video telescopes are going to kill the radio telescopes
@0xCoto: That's three now that I've gotten to see. Yours, the one Dr. Aguirre built, and mine.
Awesome, got a link to yours?
Anybody have any open source plans for a 70m?
@Ethan Waldo Well I don't have a 70-meter antenna, so...
Very few folks have the space for a 70m dish. That's bigger than my house.
My attempts at humor have failed....
@0xCoto: In just the three examples I've seen, there's three different set of hardware. You are working with an SDR and doing frequency analysis. Dr. Aguirre used a commercial RF level detector, and I built my own level detector.
Do you guys do any time coding?
@Joseph Eoff No reason to stick to a radiometer when you can derive the same data and more with a spectrometer. :)
I just find the differences in the concepts between the three rigs fascinating.
I just posted in the FB permaculture group about this chat. Anyone here from there?--73 de KK6VDR
We have several DIY radio telescopes. And a technical memo Series about some of them and the techniques we are using.
I wrote one of the first DIY radio telescope articles using RTLSDR several years ago now. On our website.
Radio astronomy at the backyard level is unlike optical. You can’t go to a Walmart and buy a radio telescope.
Now that things like Direct TV dishes are in short supply what alternatives are you guys using?
@0xCoto (thanks!)Hey! I also build a small scale radio telescope a couple of years ago, and its on my hackaday page if anyone wants to check it out. I also started building a larger one, able to observe the Hydrogen line, but it got expensive rlly fast haha :( .... I actually got some help from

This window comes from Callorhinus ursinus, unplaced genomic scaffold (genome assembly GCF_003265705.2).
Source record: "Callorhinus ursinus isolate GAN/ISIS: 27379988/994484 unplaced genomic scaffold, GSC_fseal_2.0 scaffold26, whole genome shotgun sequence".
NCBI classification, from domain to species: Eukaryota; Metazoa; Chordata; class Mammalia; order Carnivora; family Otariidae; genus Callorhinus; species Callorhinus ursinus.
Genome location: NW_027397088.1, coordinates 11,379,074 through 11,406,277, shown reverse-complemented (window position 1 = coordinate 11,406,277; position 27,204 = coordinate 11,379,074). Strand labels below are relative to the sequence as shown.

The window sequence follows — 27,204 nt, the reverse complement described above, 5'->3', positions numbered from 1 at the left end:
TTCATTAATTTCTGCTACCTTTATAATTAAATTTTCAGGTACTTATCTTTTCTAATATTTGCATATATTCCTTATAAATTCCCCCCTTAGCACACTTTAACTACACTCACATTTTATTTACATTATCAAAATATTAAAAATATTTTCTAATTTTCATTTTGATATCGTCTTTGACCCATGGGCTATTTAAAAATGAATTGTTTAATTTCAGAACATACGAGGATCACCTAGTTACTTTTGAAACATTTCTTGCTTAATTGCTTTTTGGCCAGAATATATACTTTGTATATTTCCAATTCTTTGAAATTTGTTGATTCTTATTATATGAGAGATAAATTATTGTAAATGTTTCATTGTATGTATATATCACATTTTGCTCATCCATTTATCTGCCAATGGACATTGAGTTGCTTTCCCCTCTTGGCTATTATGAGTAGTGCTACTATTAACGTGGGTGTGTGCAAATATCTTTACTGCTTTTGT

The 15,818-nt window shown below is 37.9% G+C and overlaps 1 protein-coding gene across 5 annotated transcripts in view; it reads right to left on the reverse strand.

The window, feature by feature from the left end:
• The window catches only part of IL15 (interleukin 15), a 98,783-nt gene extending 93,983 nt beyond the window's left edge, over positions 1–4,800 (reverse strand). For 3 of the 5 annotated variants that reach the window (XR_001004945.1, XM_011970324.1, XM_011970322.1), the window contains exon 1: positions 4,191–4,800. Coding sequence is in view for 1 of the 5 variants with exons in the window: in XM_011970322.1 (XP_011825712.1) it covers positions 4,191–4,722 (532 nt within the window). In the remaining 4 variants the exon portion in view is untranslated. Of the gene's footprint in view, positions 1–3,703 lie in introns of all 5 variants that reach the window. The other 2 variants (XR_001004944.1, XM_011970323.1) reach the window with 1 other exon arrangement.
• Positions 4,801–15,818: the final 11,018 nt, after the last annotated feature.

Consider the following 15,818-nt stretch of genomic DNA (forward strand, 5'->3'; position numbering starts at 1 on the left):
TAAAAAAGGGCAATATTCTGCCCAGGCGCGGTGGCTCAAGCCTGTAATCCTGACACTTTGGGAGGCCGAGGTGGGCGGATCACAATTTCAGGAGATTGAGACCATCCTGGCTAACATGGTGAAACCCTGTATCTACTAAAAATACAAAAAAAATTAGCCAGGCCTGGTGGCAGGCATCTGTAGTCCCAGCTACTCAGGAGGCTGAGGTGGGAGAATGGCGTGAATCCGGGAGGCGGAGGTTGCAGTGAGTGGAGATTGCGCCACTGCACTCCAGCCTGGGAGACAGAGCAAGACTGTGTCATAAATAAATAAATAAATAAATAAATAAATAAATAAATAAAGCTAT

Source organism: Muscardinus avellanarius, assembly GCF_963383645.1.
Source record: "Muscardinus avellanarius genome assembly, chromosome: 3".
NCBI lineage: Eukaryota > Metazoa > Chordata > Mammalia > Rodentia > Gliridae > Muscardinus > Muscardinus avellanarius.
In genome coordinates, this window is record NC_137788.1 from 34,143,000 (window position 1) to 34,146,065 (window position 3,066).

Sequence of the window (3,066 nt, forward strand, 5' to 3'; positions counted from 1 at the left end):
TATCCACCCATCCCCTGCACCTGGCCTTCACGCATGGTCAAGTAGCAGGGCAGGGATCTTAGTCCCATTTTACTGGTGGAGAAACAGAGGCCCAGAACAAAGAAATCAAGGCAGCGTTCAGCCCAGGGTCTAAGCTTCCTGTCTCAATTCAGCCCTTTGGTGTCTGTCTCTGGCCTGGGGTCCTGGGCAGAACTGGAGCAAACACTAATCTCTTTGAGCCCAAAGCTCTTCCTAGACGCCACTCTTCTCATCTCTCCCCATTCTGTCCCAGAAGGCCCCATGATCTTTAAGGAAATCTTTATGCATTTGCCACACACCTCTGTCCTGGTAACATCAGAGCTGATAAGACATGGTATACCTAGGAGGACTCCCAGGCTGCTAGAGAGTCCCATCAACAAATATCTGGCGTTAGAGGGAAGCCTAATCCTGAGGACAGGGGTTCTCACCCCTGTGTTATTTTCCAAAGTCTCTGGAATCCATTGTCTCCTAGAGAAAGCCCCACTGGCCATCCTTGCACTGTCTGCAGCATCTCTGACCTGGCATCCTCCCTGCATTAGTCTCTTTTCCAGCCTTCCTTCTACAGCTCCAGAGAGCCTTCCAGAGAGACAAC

You can still buy dishes online. 1.5m offset are routinely available on eBay.
I wonder if anyone has ever combined a tracking telescope with solar energy collection and/or a dome-shaped greenhouse?
At VHF you can build or buy Yagis
FTA stuff on ebay is 90cm and 1.2m. Kinda small though.
Hopefully this hack chat motivates me to get back in radio astronomy
You can still buy larger dishes online, just not on eBay.
Lots of Big Ugly Dishes sitting in people’s back yard having not been used since 1995.
An advantage of an FFT approach is that you can apply a spectral mask prior to computing total power even if you’re not doing spectral work.
Greetings, all! Welcome to the Hack Chat. Not sure if Dr. Aguirre is logged in yet - he said he had a meeting just before this, so he should be along soon. We'll kick off when he logs on. Until then, enjoy the pre-chat!
Ty. (FFT=Fast Fourier transform)
I went on a binge on Facebook Marketplace and Craigslist looking for dish's for an "art project" this part summer. Ended up with an overwhelming response of dish donation options. Scored some nice Wildblue dishes which were popular in my area for satellite based internet back in the day. Moral = Free dishes are there for the asking!
You can even offer to take old ones off of roofs, although that's tricky if you don't know what you're doing - could result in leaks.
yeah, I see DISH network ones on the side of the road *all the time*
I would like to get a "Big Ugly Dish" and a big round trampoline frame free for the hauling somewhere.
^ that too, easy, just take the dish and leave what ever it's attached too
@Dan Maloney or an injury not covered under insurance :)
IIRC, the installer puts a "pitch pad" down under the bracket that seals the holes made by the mounting screws
@James Aguirre ! Welcome to the Hack Chat!Hello
I tried that once lol found it on Facebook Marketplace. Spent an hour with a random family trying to get the dish off and it never came off.
We can get started now, although we've been having a great chat on sourcing Dish network antennas.
Great! Dish network or DirectTV is what I've been using
Can you perhaps kick us off by telling us a little about your background and how you got interested in homebrew radio astronomy?
I'm potentially going to embarrass myself because this is - more or less - what I do professionally, but of course at a completely different scale.